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As of Monday 16 November, P&O Ferrymasters runs a multimodal connection linking Czech Republic to Britain. The connection includes a train service between Lovosice and Europoort-Rotterdam, with the possibility of a further sea connection to the eastern coast of Britain.
Lovosice is placed in a critical transport junction, near Prague, allowing direct access to Germany and Poland as well. Consequently, the connection with Rotterdam enables businesses of the wider area to expand their product distribution both in western Europe and Britain. The logistics company operates the trains running to and from Lovosice itself.
Demand and Supply
The initiative for launching such a multimodal connection results from the market’s demand. Taking into account the complex challenges that customers face when transporting goods from A to B, the service aims to “deliver value by driving efficiency and help to eliminate waste and reduce CO2 emissions in supply chains”, said Thorsten Runge, managing director of P&O Ferrymasters.
According to the multimodal operator, the service is the first connecting Czech Republic to Britain and the first to connect the Czech Republic with the Netherlands by rail for mega trailers. During the trip, trains will also stop in Duisburg and unload part of their cargo there. Subsequently, the new link also enables further interconnectivity between European terminals. It is important to note that the train service has already been successfully tested. The first train from Lovosice arrived in Rotterdam carrying thirty-eight 45’ pallet-wide containers and huckepack trailers, earlier this month.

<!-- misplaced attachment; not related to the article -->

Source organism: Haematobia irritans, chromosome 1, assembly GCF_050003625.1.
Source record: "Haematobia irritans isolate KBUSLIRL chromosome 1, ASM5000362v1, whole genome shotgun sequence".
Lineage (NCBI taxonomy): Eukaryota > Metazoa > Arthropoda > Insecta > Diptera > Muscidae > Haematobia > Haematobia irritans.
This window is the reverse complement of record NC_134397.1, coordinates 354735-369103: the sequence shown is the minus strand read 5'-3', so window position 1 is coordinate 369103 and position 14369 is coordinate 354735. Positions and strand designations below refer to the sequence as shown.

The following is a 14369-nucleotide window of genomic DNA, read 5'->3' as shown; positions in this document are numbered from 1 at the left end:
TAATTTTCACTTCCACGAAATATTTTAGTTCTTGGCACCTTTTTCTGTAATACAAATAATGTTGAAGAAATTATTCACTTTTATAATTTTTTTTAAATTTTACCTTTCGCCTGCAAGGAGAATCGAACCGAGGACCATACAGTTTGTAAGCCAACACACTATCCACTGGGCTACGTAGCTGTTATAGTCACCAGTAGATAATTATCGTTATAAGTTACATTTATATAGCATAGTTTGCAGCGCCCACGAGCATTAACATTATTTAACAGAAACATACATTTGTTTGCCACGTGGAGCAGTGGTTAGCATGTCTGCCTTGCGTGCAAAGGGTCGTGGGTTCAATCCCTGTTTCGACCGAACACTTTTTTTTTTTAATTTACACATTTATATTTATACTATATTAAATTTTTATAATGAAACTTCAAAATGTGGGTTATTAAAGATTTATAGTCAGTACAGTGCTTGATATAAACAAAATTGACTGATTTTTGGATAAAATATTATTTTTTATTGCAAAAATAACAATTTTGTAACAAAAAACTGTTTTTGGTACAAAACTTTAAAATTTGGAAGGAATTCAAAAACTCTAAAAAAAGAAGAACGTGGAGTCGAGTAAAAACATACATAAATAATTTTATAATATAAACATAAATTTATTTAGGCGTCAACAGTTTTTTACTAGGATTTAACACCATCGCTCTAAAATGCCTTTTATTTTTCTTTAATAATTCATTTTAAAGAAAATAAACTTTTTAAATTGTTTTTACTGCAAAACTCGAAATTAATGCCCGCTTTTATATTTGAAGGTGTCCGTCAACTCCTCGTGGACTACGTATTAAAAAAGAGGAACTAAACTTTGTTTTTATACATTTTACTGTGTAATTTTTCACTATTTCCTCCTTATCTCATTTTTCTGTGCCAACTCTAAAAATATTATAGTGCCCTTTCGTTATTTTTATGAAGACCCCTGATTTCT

The announcement of the new multimodal service did not come out of the blue. In contrast, it came in continuation of several investments that P&O Ferrymasters undertook during the last few months. Among them, one can find the addition of two-hundred mega trailers in the company’s fleet and the opening of a rail service between Oradea (Romania) and Lodz (Poland). Finally, in September, the company introduced its state-of-the-art track and trace system.
In conclusion, the macro perspective of such investments that enable better connectivity between destinations will not only impact European transportation. Complementary to that, it will also facilitate the flow of trains and products eastbound and westbound from Asia via the New Silk Road. By improving services on a micro-scale, it can prove easier to implement larger-scale changes in the near future and reach specific objectives.
This article first appeared on www.railfreight.com
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